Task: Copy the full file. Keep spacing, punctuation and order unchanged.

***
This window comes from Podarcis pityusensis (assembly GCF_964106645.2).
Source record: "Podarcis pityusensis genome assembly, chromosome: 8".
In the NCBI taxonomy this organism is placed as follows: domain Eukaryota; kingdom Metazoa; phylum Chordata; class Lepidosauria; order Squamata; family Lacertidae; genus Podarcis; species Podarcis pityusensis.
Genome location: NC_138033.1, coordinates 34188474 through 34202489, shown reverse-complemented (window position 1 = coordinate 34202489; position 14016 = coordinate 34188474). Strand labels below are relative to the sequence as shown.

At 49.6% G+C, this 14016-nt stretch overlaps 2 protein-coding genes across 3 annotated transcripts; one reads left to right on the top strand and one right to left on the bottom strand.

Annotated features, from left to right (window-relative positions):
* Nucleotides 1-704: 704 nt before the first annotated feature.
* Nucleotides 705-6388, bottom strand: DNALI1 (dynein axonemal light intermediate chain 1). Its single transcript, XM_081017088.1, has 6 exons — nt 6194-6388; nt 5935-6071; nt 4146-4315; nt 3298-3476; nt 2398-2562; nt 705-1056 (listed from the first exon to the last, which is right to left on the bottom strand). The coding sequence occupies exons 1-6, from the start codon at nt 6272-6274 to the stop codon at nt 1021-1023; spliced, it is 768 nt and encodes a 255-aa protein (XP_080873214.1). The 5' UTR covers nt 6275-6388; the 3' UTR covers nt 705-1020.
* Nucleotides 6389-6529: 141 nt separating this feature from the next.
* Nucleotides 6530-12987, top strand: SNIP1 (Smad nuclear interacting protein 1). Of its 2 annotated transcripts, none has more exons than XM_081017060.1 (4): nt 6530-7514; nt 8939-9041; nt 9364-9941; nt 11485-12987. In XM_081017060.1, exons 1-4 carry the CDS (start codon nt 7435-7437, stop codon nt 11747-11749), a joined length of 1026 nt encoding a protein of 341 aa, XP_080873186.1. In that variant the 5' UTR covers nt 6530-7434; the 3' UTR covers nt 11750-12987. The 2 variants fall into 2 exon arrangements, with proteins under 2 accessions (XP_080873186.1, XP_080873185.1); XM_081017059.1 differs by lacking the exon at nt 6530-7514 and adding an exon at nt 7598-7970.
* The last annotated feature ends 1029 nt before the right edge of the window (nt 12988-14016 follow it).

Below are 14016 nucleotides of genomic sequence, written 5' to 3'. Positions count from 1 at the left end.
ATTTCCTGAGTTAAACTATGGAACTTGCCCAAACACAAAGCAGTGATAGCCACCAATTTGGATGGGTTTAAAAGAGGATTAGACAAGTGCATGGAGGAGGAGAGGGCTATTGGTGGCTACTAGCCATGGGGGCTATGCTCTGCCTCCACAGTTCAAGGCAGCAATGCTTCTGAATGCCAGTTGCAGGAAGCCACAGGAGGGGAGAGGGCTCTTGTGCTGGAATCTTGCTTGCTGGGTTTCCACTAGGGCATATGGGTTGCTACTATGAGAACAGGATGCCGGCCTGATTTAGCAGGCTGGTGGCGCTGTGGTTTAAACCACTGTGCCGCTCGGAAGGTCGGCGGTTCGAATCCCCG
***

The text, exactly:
This window comes from Podarcis pityusensis (assembly GCF_964106645.2).
Source record: "Podarcis pityusensis genome assembly, chromosome: 8".
In the NCBI taxonomy this organism is placed as follows: domain Eukaryota; kingdom Metazoa; phylum Chordata; class Lepidosauria; order Squamata; family Lacertidae; genus Podarcis; species Podarcis pityusensis.
Genome location: NC_138033.1, coordinates 34188474 through 34202489, shown reverse-complemented (window position 1 = coordinate 34202489; position 14016 = coordinate 34188474). Strand labels below are relative to the sequence as shown.

At 49.6% G+C, this 14016-nt stretch overlaps 2 protein-coding genes across 3 annotated transcripts; one reads left to right on the top strand and one right to left on the bottom strand.

Annotated features, from left to right (window-relative positions):
* Nucleotides 1-704: 704 nt before the first annotated feature.
* Nucleotides 705-6388, bottom strand: DNALI1 (dynein axonemal light intermediate chain 1). Its single transcript, XM_081017088.1, has 6 exons — nt 6194-6388; nt 5935-6071; nt 4146-4315; nt 3298-3476; nt 2398-2562; nt 705-1056 (listed from the first exon to the last, which is right to left on the bottom strand). The coding sequence occupies exons 1-6, from the start codon at nt 6272-6274 to the stop codon at nt 1021-1023; spliced, it is 768 nt and encodes a 255-aa protein (XP_080873214.1). The 5' UTR covers nt 6275-6388; the 3' UTR covers nt 705-1020.
* Nucleotides 6389-6529: 141 nt separating this feature from the next.
* Nucleotides 6530-12987, top strand: SNIP1 (Smad nuclear interacting protein 1). Of its 2 annotated transcripts, none has more exons than XM_081017060.1 (4): nt 6530-7514; nt 8939-9041; nt 9364-9941; nt 11485-12987. In XM_081017060.1, exons 1-4 carry the CDS (start codon nt 7435-7437, stop codon nt 11747-11749), a joined length of 1026 nt encoding a protein of 341 aa, XP_080873186.1. In that variant the 5' UTR covers nt 6530-7434; the 3' UTR covers nt 11750-12987. The 2 variants fall into 2 exon arrangements, with proteins under 2 accessions (XP_080873186.1, XP_080873185.1); XM_081017059.1 differs by lacking the exon at nt 6530-7514 and adding an exon at nt 7598-7970.
* The last annotated feature ends 1029 nt before the right edge of the window (nt 12988-14016 follow it).

Below are 14016 nucleotides of genomic sequence, written 5' to 3'. Positions count from 1 at the left end.
ATTTCCTGAGTTAAACTATGGAACTTGCCCAAACACAAAGCAGTGATAGCCACCAATTTGGATGGGTTTAAAAGAGGATTAGACAAGTGCATGGAGGAGGAGAGGGCTATTGGTGGCTACTAGCCATGGGGGCTATGCTCTGCCTCCACAGTTCAAGGCAGCAATGCTTCTGAATGCCAGTTGCAGGAAGCCACAGGAGGGGAGAGGGCTCTTGTGCTGGAATCTTGCTTGCTGGGTTTCCACTAGGGCATATGGGTTGCTACTATGAGAACAGGATGCCGGCCTGATTTAGCAGGCTGGTGGCGCTGTGGTTTAAACCACTGTGCCGCTCGGAAGGTCGGCGGTTCGAATCCCCG